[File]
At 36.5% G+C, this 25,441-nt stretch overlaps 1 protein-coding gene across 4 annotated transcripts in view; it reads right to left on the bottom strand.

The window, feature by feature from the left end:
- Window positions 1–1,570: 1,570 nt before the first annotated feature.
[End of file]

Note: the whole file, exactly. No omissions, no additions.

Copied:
At 36.5% G+C, this 25,441-nt stretch overlaps 1 protein-coding gene across 4 annotated transcripts in view; it reads right to left on the bottom strand.

The window, feature by feature from the left end:
- Window positions 1–1,570: 1,570 nt before the first annotated feature.